A Tale of Two Standards? Who Can Reject a Proposed Union Contract?
It was the best of times, it was the worst of times…. So begins one of the most famous novels of the last 200 years: A Tale of Two Cities by Charles Dickens. I’m too little to know what it’s all about. But the idea of making a clear and direct contrast just seemed to fit so well.
When it comes to teachers union leaders’ views, we may have a case of “binding contracts for thee, but not for me.” Double standards can be rather convenient, can’t they?
On the very same day, last Friday, two parallel stories appeared. First, from my favorite education reporter, Complete Colorado’s Sherrie Peif, about an arbitration hearing between the Thompson Board of Education and the Thompson Education Association:
One of the union’s primary arguments: That because the union voted to ratify the tentative agreements brought back to the Thompson Board of Education, the board was obligated to do the same.
Remember that? It was only a couple months ago that status quo forces teamed up to try to shove a contract through, one that addressed very few if any of the Board majority’s concerns. The result? The Board accepted the dare, voting down the contract on May 20.
By union logic, the school board merely exists as a rubber stamp to sign off on the union agenda. Mind you, the school board is an office recognized by the state constitution as having significant local “control of instruction.” Meanwhile, the union is a private entity that likes to bargain taxpayer privileges for itself, and doesn’t like those privileges exposed and called into question.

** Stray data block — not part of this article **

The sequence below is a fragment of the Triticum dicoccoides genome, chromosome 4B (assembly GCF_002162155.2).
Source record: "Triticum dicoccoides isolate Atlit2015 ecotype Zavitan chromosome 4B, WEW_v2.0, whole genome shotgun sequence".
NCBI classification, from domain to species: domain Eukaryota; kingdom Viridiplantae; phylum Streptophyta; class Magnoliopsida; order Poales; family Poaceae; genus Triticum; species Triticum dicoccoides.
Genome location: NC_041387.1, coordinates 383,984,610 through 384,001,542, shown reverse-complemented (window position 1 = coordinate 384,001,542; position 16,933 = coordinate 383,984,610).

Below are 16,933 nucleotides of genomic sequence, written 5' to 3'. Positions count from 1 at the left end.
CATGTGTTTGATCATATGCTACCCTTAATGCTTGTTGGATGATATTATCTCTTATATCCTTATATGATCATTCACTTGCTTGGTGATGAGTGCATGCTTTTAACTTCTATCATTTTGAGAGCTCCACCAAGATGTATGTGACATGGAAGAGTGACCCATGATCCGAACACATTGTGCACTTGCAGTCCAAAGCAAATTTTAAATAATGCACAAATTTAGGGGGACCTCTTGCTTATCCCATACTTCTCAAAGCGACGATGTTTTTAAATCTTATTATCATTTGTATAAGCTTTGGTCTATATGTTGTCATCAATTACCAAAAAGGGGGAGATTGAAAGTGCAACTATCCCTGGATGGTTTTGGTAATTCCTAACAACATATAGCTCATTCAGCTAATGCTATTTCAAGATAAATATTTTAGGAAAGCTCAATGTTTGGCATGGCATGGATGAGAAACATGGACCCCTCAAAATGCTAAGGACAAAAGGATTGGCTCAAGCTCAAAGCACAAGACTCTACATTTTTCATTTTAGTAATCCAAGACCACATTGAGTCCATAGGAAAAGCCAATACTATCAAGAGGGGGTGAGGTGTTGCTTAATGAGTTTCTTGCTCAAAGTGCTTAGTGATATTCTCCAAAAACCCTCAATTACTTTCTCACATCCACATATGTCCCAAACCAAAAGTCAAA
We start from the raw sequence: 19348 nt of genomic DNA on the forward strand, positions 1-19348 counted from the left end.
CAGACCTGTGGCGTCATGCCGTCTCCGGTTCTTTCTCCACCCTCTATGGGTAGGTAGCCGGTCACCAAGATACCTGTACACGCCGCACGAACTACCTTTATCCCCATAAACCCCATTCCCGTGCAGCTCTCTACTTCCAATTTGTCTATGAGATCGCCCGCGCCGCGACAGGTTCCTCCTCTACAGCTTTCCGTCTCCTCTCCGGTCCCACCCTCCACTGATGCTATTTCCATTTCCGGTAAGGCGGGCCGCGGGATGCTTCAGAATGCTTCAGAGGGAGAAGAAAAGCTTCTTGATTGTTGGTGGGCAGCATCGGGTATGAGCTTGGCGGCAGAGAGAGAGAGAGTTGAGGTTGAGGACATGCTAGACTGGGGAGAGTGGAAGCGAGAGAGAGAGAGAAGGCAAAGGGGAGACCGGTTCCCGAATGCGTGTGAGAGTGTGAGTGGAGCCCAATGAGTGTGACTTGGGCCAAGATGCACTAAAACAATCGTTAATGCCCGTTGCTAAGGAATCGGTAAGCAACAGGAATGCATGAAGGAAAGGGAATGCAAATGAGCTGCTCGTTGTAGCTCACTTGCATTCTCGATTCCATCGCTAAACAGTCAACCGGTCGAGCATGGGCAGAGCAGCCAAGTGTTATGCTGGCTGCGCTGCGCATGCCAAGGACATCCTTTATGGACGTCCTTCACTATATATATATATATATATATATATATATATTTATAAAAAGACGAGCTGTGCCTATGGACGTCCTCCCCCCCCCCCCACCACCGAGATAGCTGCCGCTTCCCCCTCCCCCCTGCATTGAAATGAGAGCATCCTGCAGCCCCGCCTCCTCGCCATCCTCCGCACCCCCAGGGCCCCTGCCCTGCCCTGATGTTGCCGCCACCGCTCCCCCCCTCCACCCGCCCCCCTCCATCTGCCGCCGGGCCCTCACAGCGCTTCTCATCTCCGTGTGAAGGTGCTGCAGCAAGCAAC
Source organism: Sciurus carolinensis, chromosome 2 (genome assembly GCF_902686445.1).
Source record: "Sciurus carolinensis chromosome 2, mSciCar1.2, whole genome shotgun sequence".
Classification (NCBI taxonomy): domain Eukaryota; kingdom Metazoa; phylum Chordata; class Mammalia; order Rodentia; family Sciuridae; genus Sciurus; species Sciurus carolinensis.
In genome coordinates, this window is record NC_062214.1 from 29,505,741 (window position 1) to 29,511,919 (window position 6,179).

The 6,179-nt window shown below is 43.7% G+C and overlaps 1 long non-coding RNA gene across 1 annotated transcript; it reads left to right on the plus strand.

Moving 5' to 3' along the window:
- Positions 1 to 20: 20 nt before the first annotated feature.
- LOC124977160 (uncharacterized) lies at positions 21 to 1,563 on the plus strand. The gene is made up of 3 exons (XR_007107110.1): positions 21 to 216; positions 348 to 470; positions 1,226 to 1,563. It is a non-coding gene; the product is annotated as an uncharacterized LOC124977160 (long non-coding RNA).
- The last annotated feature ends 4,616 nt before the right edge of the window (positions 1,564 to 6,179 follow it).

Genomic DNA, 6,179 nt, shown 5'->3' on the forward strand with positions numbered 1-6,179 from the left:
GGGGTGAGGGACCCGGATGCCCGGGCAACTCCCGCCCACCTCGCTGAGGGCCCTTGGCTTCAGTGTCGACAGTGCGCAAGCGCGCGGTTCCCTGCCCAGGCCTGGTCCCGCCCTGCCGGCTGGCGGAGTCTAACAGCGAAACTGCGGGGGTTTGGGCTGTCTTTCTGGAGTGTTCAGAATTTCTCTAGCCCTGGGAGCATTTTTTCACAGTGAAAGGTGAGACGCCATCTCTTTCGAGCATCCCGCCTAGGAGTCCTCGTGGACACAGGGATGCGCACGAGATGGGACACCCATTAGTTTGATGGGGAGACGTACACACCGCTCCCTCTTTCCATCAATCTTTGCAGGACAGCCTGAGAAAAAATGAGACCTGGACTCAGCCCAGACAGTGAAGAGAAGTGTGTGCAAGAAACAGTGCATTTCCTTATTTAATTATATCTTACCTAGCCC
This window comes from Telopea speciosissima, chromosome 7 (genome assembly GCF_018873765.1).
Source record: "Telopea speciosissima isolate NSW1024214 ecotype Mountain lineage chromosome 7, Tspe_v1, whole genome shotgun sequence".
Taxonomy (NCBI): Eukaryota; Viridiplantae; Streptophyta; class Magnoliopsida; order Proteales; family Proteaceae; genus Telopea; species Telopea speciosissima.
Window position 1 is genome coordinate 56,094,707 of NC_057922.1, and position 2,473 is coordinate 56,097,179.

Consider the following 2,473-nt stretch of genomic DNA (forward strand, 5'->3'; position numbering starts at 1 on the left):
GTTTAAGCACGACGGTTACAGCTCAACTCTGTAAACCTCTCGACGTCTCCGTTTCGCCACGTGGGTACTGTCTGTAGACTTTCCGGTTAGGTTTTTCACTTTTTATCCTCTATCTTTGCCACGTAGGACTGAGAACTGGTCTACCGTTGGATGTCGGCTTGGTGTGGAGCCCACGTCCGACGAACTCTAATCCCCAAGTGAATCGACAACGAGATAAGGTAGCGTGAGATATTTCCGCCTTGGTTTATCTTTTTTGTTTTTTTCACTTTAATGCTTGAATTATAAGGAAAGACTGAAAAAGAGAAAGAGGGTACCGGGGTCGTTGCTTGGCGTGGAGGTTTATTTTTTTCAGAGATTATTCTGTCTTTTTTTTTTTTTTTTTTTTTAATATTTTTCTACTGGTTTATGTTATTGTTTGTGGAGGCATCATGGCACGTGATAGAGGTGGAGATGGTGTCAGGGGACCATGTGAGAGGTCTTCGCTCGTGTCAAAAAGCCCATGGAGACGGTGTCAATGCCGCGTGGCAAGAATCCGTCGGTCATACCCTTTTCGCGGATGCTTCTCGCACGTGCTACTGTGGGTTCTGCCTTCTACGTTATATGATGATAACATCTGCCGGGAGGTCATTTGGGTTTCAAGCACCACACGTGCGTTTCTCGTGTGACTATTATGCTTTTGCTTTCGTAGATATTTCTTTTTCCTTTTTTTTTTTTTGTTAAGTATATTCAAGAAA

Which brings us to the second article. The Greeley Tribune‘s Tyler Silvy penned a piece under the headline “Teachers union cites equality in rejecting Greeley-Evans District 6 administration plan.”
Wait, you might be saying, let’s get this straight. Union leaders in Greeley — which is almost next door to Thompson — asserted the right to reject a deal offered by the school board on the classification of certain licensed educational positions? And their argument is rooted in concerns of equity?
That’s correct. Greeley Public Schools is having a hard time filling certain positions deemed important to serving students, and simply wanted to offer more money to fill those positions. No mas, replied the union. Fair enough. That’s their prerogative.
There are other prerogatives the Board retains (like making a distinction between a local union and an association), except union leaders might argue differently — as they did in Thompson’s case. If the Board and its district leadership make an urgent request of union leaders, they get to exercise their right to disagree. Yet if the union rolls over compliant district negotiators who ignore instructions, then they believe the elected Board must go along as well.
In related news, the Education Intelligence Agency reports that the Colorado Education Association, like most other teachers union affiliates, is on a membership decline, continuing a trend of the recent past. Sure, there are plenty of reasons for this trend. But the organization isn’t helping itself here.
An up-close-and-personal look at union logic might persuade more professional Colorado teachers to look more closely at their membership options.